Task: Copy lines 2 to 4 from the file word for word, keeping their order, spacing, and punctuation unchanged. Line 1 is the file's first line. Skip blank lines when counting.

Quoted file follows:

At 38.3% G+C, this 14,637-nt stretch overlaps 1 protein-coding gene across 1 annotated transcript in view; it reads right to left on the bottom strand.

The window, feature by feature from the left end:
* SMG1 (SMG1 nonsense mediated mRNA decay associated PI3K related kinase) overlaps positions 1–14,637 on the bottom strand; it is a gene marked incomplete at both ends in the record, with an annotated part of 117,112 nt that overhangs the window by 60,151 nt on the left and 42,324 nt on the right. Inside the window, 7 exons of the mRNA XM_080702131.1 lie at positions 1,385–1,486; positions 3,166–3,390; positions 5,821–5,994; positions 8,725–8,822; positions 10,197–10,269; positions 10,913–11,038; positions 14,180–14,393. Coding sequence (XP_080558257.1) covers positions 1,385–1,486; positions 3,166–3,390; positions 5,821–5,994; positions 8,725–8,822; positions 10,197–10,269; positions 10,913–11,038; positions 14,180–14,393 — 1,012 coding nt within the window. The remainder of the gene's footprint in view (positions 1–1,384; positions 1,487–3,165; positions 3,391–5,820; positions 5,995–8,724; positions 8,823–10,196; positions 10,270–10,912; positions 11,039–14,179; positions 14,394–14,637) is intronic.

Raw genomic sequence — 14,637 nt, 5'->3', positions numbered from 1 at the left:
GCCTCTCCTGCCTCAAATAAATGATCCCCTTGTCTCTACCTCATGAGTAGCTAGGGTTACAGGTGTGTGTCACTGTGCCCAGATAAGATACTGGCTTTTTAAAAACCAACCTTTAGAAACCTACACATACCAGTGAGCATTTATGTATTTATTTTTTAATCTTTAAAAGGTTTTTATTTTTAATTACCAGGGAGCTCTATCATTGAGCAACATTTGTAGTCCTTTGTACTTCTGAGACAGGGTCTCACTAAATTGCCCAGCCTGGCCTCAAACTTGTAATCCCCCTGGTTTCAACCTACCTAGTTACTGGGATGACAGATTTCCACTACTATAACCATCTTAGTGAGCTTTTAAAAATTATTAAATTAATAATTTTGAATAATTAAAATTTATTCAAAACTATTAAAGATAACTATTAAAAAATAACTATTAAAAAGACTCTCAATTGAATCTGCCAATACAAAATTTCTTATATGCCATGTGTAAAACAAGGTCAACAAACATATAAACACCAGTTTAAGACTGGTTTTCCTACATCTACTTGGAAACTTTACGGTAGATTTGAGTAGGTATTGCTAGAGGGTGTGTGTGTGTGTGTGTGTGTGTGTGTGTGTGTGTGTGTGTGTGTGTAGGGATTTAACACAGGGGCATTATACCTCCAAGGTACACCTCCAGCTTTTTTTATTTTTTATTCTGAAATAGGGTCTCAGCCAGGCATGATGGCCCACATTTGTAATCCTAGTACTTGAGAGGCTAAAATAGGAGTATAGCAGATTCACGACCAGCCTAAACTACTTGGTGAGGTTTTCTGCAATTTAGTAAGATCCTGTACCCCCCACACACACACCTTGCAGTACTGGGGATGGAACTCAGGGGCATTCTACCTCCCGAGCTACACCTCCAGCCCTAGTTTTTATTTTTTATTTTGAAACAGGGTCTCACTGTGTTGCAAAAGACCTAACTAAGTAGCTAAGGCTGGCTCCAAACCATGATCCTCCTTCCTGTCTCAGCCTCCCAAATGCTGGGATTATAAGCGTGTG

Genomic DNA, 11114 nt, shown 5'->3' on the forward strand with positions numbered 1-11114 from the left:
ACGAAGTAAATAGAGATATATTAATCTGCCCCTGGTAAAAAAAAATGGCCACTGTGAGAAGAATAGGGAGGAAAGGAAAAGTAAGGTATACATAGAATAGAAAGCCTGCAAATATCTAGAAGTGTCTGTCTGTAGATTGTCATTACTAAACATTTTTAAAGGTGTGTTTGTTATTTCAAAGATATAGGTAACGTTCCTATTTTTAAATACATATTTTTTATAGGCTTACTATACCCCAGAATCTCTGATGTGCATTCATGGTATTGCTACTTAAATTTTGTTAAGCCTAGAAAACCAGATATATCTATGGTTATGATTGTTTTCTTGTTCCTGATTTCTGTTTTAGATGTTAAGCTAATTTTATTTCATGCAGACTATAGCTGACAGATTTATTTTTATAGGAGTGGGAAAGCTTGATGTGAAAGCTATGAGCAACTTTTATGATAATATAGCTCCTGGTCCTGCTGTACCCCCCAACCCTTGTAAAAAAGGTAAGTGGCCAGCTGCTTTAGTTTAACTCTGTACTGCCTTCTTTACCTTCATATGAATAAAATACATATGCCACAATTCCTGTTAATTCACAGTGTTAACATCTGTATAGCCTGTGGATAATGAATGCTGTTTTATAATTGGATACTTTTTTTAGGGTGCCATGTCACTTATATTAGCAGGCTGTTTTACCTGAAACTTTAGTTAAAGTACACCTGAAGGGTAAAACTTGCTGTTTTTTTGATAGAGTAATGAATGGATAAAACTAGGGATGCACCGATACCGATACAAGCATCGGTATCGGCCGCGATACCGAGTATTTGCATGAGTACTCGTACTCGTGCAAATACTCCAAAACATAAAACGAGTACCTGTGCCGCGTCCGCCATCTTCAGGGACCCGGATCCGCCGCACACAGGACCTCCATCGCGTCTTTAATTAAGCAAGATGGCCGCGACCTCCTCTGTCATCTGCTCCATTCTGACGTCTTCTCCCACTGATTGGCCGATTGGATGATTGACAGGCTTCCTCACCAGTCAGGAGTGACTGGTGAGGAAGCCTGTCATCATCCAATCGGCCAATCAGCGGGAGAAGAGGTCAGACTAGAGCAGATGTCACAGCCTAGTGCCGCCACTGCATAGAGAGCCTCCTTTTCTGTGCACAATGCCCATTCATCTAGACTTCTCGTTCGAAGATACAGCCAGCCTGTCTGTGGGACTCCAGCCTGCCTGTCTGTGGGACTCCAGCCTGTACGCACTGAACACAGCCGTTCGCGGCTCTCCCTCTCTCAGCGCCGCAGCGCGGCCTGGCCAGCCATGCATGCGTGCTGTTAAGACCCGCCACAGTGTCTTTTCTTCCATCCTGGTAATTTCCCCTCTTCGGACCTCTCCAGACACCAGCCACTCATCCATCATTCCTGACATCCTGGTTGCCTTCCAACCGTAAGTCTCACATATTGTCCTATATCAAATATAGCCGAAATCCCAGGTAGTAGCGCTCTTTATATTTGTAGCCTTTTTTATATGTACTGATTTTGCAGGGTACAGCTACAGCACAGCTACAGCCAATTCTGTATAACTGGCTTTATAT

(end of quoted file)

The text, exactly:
The window, feature by feature from the left end:
* SMG1 (SMG1 nonsense mediated mRNA decay associated PI3K related kinase) overlaps positions 1–14,637 on the bottom strand; it is a gene marked incomplete at both ends in the record, with an annotated part of 117,112 nt that overhangs the window by 60,151 nt on the left and 42,324 nt on the right. Inside the window, 7 exons of the mRNA XM_080702131.1 lie at positions 1,385–1,486; positions 3,166–3,390; positions 5,821–5,994; positions 8,725–8,822; positions 10,197–10,269; positions 10,913–11,038; positions 14,180–14,393. Coding sequence (XP_080558257.1) covers positions 1,385–1,486; positions 3,166–3,390; positions 5,821–5,994; positions 8,725–8,822; positions 10,197–10,269; positions 10,913–11,038; positions 14,180–14,393 — 1,012 coding nt within the window. The remainder of the gene's footprint in view (positions 1–1,384; positions 1,487–3,165; positions 3,391–5,820; positions 5,995–8,724; positions 8,823–10,196; positions 10,270–10,912; positions 11,039–14,179; positions 14,394–14,637) is intronic.

Raw genomic sequence — 14,637 nt, 5'->3', positions numbered from 1 at the left: